Monday, November 28, 2011

The Economist's Denial Concerning The Euro & Europe's Entitlements Crisis

The current issue of The Economist entitled it's lead staff editorial "Is This Really The End?" Of the Euro, of course.

The piece then goes on to examine various ways Euros may be printed or borrowed, or back yet another instrument in hopes of fooling investors into overlooking the EU's real problem.

While usually on target, the Economist is hopelessly in denial on this issue. They concentrate mostly on the topic of Germany and Merkel simply bailing out Europe, about which I wrote recently. But that's almost a sideshow.

What the editorial never mentions is that this isn't simply a financial or sovereign debt crisis, per se.

It's a European entitlements crisis.

The Economist can blather on all it wants about the ECB, the EFSF, the Euro, and various means to move the same old monetary pieces around the same board, sometimes with new labels on them. But none of that will solve the problem.

The United States and Europe's nations all share a common, heretofore not experienced problem. Their lush government defined-benefit obligations have finally outstripped their abilities to fund said obligations. They are all gigantic Ponzi schemes, in which 1.5-2 generations have legislated extravagant benefits for themselves, to be paid by borrowing now and taxing later generations, or simply taxing later generations. Thus, there's no possibility of resolving the loss of confidence by global investors, because the money to solve the problems doesn't exist yet.

And with the suffocating tax and regulatory burdens besetting all these nations, it's looking like economic growth won't be helping anytime soon.

Face it, the developed nations are in for a rough economic ride for probably at least one decade- maybe more. Since WWII, governments have voted their older citizens benefits never before enjoyed in the history of civilization. And clearly won't be again, either. It's been a massive acceleration of spending fueled by wealth borrowed from future generations. Thus, GDPs since the war have also probably been artificially pumped up on this monetary equivalent of steroids.

Only a return by all large economies and nations to defined-contribution social welfare and corporate pensions and health care schemes will bring this unsustainable financial joy ride to an end.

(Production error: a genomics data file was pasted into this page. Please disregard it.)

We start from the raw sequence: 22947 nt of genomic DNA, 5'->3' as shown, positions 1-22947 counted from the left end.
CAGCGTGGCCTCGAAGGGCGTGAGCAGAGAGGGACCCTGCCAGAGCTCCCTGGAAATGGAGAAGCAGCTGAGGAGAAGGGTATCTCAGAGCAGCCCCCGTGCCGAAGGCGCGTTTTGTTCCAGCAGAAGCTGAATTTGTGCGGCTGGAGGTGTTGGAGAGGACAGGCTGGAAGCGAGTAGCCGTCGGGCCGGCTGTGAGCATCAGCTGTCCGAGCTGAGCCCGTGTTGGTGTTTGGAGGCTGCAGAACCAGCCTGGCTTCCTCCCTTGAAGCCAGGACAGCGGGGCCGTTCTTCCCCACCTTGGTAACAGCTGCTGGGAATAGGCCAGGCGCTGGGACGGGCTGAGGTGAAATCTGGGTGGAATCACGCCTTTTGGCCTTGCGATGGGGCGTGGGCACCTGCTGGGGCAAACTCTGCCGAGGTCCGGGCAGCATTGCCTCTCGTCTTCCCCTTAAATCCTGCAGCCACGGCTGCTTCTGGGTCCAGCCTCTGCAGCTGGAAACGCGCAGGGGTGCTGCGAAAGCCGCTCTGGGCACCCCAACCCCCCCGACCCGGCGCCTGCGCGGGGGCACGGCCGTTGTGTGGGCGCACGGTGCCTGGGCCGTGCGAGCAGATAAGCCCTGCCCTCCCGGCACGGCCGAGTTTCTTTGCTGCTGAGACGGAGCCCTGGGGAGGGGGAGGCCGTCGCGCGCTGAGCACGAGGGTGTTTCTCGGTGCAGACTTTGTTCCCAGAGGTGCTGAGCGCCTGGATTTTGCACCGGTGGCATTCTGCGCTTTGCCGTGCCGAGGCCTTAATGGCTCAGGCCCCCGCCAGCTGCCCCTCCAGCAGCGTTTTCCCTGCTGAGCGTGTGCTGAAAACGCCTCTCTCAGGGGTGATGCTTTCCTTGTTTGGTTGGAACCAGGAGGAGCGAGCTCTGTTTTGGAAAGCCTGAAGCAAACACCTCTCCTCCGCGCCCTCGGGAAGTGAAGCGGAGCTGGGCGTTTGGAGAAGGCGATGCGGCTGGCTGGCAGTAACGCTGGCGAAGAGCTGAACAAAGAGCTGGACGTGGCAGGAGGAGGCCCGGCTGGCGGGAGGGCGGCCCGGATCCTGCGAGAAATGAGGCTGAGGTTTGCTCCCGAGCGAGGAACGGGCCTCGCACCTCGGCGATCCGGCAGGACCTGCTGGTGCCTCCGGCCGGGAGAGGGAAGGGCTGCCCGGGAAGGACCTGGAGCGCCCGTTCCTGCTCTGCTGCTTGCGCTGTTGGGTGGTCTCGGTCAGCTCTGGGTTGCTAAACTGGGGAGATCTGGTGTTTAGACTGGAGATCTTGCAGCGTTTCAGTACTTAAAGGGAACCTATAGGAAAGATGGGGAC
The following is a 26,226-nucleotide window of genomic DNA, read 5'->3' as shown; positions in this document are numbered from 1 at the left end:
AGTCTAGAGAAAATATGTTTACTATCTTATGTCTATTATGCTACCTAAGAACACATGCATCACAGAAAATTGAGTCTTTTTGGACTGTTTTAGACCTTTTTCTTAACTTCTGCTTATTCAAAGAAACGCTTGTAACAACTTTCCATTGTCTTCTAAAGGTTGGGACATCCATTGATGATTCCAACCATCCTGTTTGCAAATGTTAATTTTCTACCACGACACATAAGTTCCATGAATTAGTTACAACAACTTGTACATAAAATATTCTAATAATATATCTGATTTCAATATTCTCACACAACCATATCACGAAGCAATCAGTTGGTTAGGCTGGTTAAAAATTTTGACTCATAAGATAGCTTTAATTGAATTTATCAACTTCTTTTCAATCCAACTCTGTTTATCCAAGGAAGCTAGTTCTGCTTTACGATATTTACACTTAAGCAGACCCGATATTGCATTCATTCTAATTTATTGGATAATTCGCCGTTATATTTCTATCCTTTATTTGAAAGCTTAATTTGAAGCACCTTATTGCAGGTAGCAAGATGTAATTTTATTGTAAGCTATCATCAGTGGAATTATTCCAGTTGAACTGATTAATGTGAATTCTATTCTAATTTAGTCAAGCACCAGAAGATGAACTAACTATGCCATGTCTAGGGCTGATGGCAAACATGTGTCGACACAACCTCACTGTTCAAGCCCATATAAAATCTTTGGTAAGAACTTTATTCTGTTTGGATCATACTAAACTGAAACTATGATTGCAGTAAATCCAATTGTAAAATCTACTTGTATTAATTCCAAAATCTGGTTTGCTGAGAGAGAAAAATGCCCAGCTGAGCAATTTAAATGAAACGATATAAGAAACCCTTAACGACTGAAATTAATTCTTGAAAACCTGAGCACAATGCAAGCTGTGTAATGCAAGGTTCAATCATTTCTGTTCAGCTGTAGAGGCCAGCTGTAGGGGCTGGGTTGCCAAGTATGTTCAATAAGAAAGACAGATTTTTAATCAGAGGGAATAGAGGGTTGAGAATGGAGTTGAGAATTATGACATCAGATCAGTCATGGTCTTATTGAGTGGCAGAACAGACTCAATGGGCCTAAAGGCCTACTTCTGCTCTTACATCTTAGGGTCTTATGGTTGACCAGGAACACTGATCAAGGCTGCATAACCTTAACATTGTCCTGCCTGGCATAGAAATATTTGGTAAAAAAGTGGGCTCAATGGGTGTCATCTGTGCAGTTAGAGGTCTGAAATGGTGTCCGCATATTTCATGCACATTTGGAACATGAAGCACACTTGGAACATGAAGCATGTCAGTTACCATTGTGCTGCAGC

And forget what you hear about any of these oldsters having "earned" their promised benefits. That's a lie. Those benefits were legislated without a clear explanation of their funding, while economists stood by and remained silent on the senselessness of promising such large-scale fixed and escalating benefits to be funded by dynamic, competing, uncertain economies throughout the world.

In America, beneficiaries of Ponzi schemes are forced to return their payouts by virtue of the scheme being a fraud and, thus, no real gains being available for anyone to realize. As an example, witness the ongoing recoveries of the Madoff fraud's payouts.

Why should the payouts of similar government-run Ponzi schemes for retirement and medical care be any different? Nobody 'earned' those benefits. They were never really affordable in the first place.

It may take years, but eventually, voters will have to accept that they elected governments which promised benefits many voters knew weren't really affordable. And they'll all have to take haircuts on those benefits.

Which brings me back to my starting point.

Germany can't fix the Euro problems because they aren't, strictly speaking, just about sovereign debt, the Euro and defaults. They are about totally unsustainable government benefit programs which can't be financially finessed back into solvency.

It's not a liquidity or currency issue. It's a social welfare state issue around the globe.

The Economist should know better than to go into denial about this truth.

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